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Associations analysis of production traits with leptin gene T3469C polymorphisms in pig
Published February 10, 2013
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...5); font-variant-ligatures: normal; font-variant-caps: normal; -webkit-text-stroke-width: 0px; text-decoration-style: initial; text-decoration-color: initial;">The aim of this study was to define the connection between the leptin (LEP) gene T3469C polymorphism and its potential association with production traits in improved hybrid pigs. The study included data from 397 gilts and barrows from 2 different sample. The polymorphism was identified by using the polymerase chain reaction-restriction fragment-length polymorphism (PCR–RFLP) method with HinfI restriction enzyme. Two alleles of LEP gene were identified: T (0.93) an C (0.07). The analysis of values of production traits, depending on LEP genotype did not reveal significant (P≤0.05) differences. In the examination the loin diameter (between the 2nd and 3rd ribs), the live weight at slaughter and the averege daily gain during fattening were higher at pigs with C allele than pigs with TT genotipe. Accordingt to our data the effect of C allele was favourable in this population, because these animals had bigger bodyweight without valuable change of lean meat percent.

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Influence of H-FABP gene polymorphisms on slaughter value of hybrid pigs
Published September 5, 2018
55-60

...5); font-variant-ligatures: normal; font-variant-caps: normal; -webkit-text-stroke-width: 0px; text-decoration-style: initial; text-decoration-color: initial;">The H-FABP gene was defined as a potential candidate gene influencing the fat deposition traits, primarily the intramuscular fat content. The aim of this study is to define whether the previously reported gene mutations are connected with the slaughter traits measured in a standard slaughterhouse. The study included data from 405 gilts and barrows from 2 different samples. The two chosen mutation (HFABP1: c. 103 T>C, HFABP2: c. 1970 T>C) were detected in one reaction with PCR-RFLP (Polymerase Chain Reaction-Restriction Fragment Lenght Polymorphism) method with HinfI restrictoin enzyme. The allel frequencies are as follows: 103T(H)=0.75; 103C(h)=0.25, 1970T=0.32; 1970C=0.68. A HFABP1 mutation has significant effect on backfat thickness and lean meat % at stable 1 (sample 1), but there were no effect at stable 2 (sample 2). The analysis of values of production traits, depending on HFABP2 genotype did not reveal significant differences. Based on this study we can’t get a clear conclusion on the impact of polymorphisms on production parameters. In the examined flock the allele frequency of mutation in 5 'UTR is identical to the literature data, i. e. the more favorable variant regarding the intramuscular fat content is predominant in the population.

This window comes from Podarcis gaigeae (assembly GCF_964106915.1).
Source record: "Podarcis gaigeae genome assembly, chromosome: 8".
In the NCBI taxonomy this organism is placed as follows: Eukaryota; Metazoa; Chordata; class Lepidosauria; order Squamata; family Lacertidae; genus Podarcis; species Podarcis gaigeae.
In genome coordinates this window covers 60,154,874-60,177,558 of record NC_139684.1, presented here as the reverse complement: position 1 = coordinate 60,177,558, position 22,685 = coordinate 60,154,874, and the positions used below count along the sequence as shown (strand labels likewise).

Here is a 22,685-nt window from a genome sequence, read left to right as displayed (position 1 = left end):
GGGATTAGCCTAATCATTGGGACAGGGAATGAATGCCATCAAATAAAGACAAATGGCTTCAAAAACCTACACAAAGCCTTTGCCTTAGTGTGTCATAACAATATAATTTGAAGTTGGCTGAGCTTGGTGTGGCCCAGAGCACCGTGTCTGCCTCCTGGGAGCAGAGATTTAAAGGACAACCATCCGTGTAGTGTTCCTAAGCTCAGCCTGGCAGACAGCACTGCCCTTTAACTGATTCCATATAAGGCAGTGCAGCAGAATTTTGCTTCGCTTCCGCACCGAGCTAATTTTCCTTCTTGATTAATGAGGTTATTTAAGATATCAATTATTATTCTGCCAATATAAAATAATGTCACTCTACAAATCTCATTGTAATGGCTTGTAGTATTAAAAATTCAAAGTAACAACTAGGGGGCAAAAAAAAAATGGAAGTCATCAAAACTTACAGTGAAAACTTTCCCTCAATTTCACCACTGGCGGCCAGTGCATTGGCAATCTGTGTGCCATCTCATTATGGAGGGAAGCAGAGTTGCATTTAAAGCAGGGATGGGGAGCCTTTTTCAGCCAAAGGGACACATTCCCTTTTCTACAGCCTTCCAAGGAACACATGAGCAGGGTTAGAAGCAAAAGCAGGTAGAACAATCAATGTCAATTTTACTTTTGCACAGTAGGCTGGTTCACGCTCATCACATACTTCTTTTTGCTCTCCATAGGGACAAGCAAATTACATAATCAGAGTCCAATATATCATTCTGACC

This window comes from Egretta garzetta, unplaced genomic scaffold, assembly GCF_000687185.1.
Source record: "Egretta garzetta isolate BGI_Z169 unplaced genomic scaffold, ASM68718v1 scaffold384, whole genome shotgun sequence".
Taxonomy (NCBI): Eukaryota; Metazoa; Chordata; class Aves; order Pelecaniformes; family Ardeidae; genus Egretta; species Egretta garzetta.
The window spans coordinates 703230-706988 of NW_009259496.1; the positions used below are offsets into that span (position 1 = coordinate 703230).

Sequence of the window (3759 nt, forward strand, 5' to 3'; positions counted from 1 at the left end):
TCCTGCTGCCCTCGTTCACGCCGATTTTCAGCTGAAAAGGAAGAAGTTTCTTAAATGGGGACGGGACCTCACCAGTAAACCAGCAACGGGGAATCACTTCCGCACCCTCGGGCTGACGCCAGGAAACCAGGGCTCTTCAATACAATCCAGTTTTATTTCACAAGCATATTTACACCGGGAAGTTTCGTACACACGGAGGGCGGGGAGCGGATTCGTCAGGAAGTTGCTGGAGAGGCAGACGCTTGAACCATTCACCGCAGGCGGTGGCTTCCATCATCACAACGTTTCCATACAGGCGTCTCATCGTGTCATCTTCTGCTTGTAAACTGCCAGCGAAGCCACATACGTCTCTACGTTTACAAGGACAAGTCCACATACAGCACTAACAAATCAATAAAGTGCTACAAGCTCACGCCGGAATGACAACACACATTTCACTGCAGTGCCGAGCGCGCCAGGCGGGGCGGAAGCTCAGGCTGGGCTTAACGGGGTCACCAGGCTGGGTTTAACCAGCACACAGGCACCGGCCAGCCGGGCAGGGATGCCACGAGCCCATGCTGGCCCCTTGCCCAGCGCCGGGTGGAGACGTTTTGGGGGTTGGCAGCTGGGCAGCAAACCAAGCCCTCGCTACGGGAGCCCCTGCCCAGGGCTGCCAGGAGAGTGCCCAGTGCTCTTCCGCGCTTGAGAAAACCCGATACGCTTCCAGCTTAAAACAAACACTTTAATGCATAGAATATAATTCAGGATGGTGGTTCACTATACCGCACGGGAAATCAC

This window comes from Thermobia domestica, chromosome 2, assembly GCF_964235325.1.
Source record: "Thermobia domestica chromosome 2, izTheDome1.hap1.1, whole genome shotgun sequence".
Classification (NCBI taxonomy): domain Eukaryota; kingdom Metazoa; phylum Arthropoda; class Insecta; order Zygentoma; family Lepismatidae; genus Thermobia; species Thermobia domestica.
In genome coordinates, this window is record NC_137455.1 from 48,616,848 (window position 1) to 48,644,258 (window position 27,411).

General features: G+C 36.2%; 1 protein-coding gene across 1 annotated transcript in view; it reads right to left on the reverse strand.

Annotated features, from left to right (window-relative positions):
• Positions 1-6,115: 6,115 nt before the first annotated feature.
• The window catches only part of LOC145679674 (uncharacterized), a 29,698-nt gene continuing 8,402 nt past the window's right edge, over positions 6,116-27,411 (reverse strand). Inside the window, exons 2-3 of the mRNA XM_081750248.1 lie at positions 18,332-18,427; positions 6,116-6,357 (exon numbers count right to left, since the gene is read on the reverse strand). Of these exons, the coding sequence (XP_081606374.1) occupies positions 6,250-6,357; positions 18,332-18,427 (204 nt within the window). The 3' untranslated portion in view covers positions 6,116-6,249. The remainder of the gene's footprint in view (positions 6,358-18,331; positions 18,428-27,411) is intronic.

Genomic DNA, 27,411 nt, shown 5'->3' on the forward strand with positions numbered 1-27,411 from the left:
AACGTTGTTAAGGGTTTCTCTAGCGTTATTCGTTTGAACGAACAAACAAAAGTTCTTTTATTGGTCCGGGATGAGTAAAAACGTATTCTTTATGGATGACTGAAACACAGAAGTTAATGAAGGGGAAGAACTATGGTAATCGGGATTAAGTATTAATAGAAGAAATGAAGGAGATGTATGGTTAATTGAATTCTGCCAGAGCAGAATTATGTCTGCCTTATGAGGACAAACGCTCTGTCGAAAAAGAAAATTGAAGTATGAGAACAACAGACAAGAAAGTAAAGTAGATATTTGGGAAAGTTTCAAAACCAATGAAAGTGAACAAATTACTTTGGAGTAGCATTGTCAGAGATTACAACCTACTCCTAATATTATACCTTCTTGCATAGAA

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Genetic polymorphism of candidate genes in pig meat production
Published November 20, 2011
37-40